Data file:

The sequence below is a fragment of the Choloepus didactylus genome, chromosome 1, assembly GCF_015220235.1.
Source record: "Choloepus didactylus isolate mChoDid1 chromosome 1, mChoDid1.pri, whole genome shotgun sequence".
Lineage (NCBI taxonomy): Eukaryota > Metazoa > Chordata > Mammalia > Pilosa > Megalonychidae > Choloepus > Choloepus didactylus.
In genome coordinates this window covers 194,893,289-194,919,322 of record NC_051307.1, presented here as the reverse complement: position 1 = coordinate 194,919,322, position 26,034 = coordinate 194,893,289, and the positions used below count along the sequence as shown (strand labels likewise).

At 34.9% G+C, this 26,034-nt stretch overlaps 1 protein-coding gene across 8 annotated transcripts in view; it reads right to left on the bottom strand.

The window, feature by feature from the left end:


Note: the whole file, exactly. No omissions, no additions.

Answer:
The sequence below is a fragment of the Choloepus didactylus genome, chromosome 1, assembly GCF_015220235.1.
Source record: "Choloepus didactylus isolate mChoDid1 chromosome 1, mChoDid1.pri, whole genome shotgun sequence".
Lineage (NCBI taxonomy): Eukaryota > Metazoa > Chordata > Mammalia > Pilosa > Megalonychidae > Choloepus > Choloepus didactylus.
In genome coordinates this window covers 194,893,289-194,919,322 of record NC_051307.1, presented here as the reverse complement: position 1 = coordinate 194,919,322, position 26,034 = coordinate 194,893,289, and the positions used below count along the sequence as shown (strand labels likewise).

At 34.9% G+C, this 26,034-nt stretch overlaps 1 protein-coding gene across 8 annotated transcripts in view; it reads right to left on the bottom strand.

The window, feature by feature from the left end: